Each nursing school sets its intake bar, so you need to refer to the specific program to see what tests you have to take.
How To Become a Nurse Practitioner?
Being an NP takes years of experience. You need to possess either a master’s or a doctoral degree. After getting a basic bachelor’s degree, you can either further your studies immediately or work as an RN for a few years to gain experience. Either way, you need to have extensive knowledge of patient care to graduate.
Nursing programs to become an NP are costly. They can cost double or triple your RN degree in the same institution. Without proper financial support, pursuing a degree can be challenging for many.
Some hospitals may pay for existing staff with outstanding performance to study in exchange for a work contract after graduation. These opportunities depend on the facility. If this is your intended path, you should inquire about it before taking up a job.
Obtaining a degree in this field is tremendously hard. Since NPs can get a patient’s fate by authorizing their treatment plans, the requirements to pass nursing school are high. They will be asked in-depth questions in formulating treatment plans and appropriate measures to take in emergencies.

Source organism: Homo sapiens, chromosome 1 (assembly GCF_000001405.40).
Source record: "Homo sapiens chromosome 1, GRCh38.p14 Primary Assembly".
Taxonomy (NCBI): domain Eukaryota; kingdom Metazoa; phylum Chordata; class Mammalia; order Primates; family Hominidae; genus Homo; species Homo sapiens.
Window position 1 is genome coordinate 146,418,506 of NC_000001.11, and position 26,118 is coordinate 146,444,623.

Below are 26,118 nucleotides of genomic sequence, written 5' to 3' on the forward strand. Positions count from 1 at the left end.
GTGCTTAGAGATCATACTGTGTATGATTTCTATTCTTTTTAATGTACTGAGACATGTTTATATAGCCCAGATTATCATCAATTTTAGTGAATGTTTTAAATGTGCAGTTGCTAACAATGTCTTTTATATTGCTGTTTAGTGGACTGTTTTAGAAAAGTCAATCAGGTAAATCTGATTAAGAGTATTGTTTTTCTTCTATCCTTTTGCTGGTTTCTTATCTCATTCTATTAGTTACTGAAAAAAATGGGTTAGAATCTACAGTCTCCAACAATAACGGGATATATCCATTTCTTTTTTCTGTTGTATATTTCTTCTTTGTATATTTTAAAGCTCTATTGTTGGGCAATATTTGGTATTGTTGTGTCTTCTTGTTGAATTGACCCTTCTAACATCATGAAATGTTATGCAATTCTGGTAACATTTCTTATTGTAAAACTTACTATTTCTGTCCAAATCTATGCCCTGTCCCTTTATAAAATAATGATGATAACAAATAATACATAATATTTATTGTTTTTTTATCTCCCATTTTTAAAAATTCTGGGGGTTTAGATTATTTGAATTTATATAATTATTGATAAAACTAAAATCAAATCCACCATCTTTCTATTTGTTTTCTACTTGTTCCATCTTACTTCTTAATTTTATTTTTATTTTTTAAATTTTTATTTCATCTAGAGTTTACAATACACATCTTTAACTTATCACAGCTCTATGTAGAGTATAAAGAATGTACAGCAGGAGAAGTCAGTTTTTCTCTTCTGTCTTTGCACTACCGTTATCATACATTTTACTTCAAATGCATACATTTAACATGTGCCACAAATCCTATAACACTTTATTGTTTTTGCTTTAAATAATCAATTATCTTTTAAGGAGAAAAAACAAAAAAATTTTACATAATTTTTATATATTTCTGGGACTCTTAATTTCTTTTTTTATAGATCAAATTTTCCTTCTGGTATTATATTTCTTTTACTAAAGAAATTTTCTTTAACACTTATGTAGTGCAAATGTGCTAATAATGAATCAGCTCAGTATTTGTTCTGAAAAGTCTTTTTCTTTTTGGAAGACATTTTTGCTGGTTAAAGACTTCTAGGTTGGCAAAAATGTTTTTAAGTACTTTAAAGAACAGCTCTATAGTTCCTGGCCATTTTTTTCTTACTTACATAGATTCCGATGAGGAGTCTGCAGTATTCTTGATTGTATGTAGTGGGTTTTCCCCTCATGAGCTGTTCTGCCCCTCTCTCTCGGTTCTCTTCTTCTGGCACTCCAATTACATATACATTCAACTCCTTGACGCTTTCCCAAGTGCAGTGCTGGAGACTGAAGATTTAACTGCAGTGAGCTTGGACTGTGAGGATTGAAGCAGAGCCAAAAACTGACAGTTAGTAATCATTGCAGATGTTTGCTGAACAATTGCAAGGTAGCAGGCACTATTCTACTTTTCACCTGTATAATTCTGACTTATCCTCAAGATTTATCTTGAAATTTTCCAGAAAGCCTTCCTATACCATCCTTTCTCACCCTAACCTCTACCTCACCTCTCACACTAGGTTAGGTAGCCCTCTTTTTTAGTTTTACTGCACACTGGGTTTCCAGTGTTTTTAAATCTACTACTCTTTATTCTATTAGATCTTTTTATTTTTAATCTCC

Gaining experience before continuing your studies is a common approach for most NPs. Through work, they can learn to deal with more situations. It facilitates their future essays in grad school.
It is safe to say that the majority of NPs once worked as RNs, which explains why most of them work well together. They understand each other’s tasks. NPs and RNs have to work closely together to maximize efficiency.
How Is The Salary Different?
Since NPs are much harder to come by, the salary is expectedly a lot higher than RNs. This is why most small clinics and medical facilities will not be able to afford an NP. For RNs, the average salary in the US is $77,000 per year, with a big pay gap between states.
Some states such as Massachusetts, have a much higher salary mean at $94,000, whereas states like Louisiana and Kentucky perform poorly at around $63,000. Most of the time, the salary is adjusted according to the state’s economic level and general cost of living.